Two years ago, Sherlock creators Mark Gatiss and Steven Moffat left their titular modernization of Sir Arthur Conan Doyle's timeless creation at the edge of a very awkward and uncertain fate, in a season finale that seemed to channel the very vibe of a good ol' Saturday Matinee Cliffhanger Serial. And, while Baker Street Irregulars around the world started spinning webs of fanciful conspiracy in order to explain what they think happened, it was only a matter of time until the two men who constructed what has since become the UK's most watched drama series within the past thirteen years to give us a full, satisfying conclusion - or rather, explanation.
Naturally, just like that last series of Red Dwarf, such an elucidation is not too terribly clear here. As a matter of fact, Gatiss and Moffat appear to take great pride in tormenting their loyal followers by presenting one distorted conspiracy theory from the mindset of one character after another - each just as fanciful and amusing as those dreamt up by the so-called "normal" people out here in the real world. And, of course, that's a good thing: we should be kept on our toes - though I'm not entirely positive if the finale of Sherlock: Season Three should be presented as testimony to such a thing. But more on that later.
Sherlock: Season Three begins with "The Empty Hearse", wherein our beloved Holmes (Benedict Cumberbatch) returns from the dead (or at least, hiatus) - only to discover that a) London is on the verge of being seriously crippled at the hands of an underground terrorist network, and b) his friend and colleague, Dr. John Watson (Martin Freeman) has quite literally moved on. Not only has he moved out of their flat at 221-B Baker Street, but Watson has also become engaged to a delightful woman named Mary Morstan (Amanda Abbington). Worse still, Watson has opted to grow a hideous moustache, firmly believing it is just as fine as he believed his partner was dead.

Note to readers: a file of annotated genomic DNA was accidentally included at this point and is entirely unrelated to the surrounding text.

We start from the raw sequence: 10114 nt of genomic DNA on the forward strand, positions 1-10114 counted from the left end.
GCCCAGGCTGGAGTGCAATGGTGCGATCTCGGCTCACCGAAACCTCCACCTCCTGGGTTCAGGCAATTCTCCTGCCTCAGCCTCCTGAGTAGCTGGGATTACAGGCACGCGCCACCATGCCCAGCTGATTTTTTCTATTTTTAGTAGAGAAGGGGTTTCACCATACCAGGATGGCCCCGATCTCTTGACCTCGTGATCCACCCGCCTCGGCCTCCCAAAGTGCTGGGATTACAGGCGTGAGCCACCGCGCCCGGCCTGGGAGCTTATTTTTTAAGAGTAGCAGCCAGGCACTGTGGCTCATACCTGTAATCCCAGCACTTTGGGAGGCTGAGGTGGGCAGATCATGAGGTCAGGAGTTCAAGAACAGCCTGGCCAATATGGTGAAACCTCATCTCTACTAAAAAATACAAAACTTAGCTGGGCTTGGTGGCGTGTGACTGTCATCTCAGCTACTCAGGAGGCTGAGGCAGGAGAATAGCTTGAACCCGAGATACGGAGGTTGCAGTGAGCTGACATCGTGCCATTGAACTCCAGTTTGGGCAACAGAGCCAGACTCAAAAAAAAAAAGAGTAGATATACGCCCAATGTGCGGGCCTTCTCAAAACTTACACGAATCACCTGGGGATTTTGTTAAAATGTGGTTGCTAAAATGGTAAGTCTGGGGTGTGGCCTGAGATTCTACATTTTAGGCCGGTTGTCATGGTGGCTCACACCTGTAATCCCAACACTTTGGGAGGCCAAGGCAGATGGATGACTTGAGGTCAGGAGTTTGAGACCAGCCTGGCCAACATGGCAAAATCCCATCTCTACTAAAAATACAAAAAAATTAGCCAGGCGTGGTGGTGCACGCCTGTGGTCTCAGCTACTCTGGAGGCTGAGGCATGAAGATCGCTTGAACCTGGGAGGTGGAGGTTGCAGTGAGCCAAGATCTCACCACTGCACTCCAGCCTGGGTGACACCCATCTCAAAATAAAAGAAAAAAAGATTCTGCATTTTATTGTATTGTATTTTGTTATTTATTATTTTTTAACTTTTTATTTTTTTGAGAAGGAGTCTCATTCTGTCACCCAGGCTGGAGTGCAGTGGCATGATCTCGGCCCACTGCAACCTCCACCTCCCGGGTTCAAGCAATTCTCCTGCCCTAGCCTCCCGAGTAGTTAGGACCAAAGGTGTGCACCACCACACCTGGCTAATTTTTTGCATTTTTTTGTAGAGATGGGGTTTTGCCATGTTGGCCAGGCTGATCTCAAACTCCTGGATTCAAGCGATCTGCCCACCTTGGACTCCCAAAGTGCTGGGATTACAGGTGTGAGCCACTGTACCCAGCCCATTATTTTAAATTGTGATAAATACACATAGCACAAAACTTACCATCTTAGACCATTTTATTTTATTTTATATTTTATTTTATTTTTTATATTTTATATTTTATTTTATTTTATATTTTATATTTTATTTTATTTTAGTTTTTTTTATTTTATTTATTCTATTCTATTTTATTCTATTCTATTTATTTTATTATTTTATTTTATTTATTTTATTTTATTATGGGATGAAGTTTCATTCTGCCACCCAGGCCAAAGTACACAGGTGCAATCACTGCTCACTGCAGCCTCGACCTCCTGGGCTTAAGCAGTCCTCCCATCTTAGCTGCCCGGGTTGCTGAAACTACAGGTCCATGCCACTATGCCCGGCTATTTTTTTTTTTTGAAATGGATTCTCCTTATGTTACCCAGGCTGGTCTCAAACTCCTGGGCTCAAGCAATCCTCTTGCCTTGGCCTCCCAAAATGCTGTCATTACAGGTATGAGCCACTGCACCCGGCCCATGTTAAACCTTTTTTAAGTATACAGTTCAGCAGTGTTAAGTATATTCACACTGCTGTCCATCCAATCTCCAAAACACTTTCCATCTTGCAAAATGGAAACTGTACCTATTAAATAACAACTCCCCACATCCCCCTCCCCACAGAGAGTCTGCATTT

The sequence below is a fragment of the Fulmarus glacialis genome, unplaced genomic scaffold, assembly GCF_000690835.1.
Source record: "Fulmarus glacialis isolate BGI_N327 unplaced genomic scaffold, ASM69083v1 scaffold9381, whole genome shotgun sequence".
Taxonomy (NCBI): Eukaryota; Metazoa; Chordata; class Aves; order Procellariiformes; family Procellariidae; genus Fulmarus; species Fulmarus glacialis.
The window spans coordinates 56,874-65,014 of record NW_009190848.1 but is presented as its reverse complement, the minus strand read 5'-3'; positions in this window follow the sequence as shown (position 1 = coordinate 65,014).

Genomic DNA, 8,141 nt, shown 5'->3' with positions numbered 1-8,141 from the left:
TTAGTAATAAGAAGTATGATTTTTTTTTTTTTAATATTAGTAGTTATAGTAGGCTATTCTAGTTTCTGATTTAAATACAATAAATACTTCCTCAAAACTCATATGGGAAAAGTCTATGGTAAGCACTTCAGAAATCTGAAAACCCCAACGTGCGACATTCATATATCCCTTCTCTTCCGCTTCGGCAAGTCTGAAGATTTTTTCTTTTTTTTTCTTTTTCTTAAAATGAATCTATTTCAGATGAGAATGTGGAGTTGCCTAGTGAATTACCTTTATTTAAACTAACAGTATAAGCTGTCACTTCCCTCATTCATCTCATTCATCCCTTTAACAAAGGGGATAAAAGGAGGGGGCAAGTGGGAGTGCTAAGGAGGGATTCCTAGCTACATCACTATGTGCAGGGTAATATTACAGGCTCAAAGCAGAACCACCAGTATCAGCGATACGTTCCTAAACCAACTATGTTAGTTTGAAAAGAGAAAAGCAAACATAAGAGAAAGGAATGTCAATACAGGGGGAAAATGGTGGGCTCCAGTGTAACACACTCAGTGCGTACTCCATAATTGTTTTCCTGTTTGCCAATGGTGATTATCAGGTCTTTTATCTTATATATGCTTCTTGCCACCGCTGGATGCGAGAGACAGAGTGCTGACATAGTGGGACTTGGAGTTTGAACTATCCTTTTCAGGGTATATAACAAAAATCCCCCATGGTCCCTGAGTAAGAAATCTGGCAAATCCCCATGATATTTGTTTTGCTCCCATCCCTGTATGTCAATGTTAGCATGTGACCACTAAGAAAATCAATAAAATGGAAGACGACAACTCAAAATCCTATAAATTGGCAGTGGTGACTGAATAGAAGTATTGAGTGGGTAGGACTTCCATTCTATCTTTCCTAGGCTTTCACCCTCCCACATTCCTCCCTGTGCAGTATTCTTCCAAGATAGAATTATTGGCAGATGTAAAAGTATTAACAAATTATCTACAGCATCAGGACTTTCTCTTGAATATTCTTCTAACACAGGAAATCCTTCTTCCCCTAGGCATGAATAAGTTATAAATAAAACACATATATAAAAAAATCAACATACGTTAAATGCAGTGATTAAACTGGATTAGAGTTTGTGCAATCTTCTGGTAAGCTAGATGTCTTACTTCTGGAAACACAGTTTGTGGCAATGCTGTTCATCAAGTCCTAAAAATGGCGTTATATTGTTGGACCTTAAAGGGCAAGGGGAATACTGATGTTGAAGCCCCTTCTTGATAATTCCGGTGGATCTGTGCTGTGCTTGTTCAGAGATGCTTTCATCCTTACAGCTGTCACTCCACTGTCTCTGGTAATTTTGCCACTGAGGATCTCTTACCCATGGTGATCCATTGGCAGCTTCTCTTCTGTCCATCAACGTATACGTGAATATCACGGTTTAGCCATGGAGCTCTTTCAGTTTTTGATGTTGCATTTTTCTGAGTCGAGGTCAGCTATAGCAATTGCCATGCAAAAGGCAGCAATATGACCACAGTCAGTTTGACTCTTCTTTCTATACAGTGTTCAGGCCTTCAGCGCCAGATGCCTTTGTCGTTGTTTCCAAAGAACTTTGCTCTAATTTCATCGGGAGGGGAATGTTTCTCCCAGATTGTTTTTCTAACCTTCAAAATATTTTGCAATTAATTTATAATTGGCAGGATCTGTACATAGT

While the season opener is something of a light-hearted affair, the preceding episode, "The Sign of Three", takes a decidedly lighter approach. And frankly, it works with the subject matter: Watson's marriage to Mary, highlighted by Sherlock's attempts at figuring out how to not only be a best man, but also addressing the bride-and-groom-to-be's friends and family in the humiliating act of making a public speech and coping (along with his brother Mycroft - played once again by series co-created Gatiss) with a visit by his own parents (who are, adorably enough, played by Cumberbatch's real-life parents). Of course, he manages to solve a cast in the process before moving on to a much larger case in the season finale, "His Last Vow" - which brings a contemporary, even-skuzzier version of Doyle's own Charles Augustus Milverton, known here as Charles Augustus Magnussen (Lars Mikkelsen), who is about as easy to hate as this last episode itself. And I mean that with all sincerity, folks.
Starting out like a poor rehash of the series finale of House (which was itself an offshoot of Doyle's character), Moffat manages to twist "His Last Vow" into something so far removed from its source material, that many an easy-going fan of either franchise (be it printed or moving images) have expressed their outrage. Or, at the very least, their complete and utter confusion. And of course, I cannot comment much further than that for fear of revealing any major spoilers - but I will go so far as to say Mr. Moffat could be dangerously close to, as we Americans prefer to call it, "jumping the shark" if he heads through the door he has opened.
In the meantime, however, I wish to express my firm belief that it's just some gimmicky over-dramatic ploy to keep us guessing what will happen in the next season. At least it had better be. (Although it's still infinitely better than having to suffer through another godawful Guy Ritchie/Robert Downey, Jr. movie!)
Literally only days after its initial airing on PBS in the United States, BBC Home Video has released the whole of Sherlock: Season Three to Blu-ray in a two-disc set that features all three episodes along with a few bonus goodies. Sadly, the mini-episode "Many Happy Returns" - a prequel to the third season, which aired in the UK during Christmas 2013 - is not one of these extra-added features. Instead, what we have here are a trio of behind-the-scenes featurettes. But I suppose that will do until we find out what Steven Moffat's been smoking come next season.
Of course, Sherlock: Season Three comes highly recommended just the same. It's still darn good fun.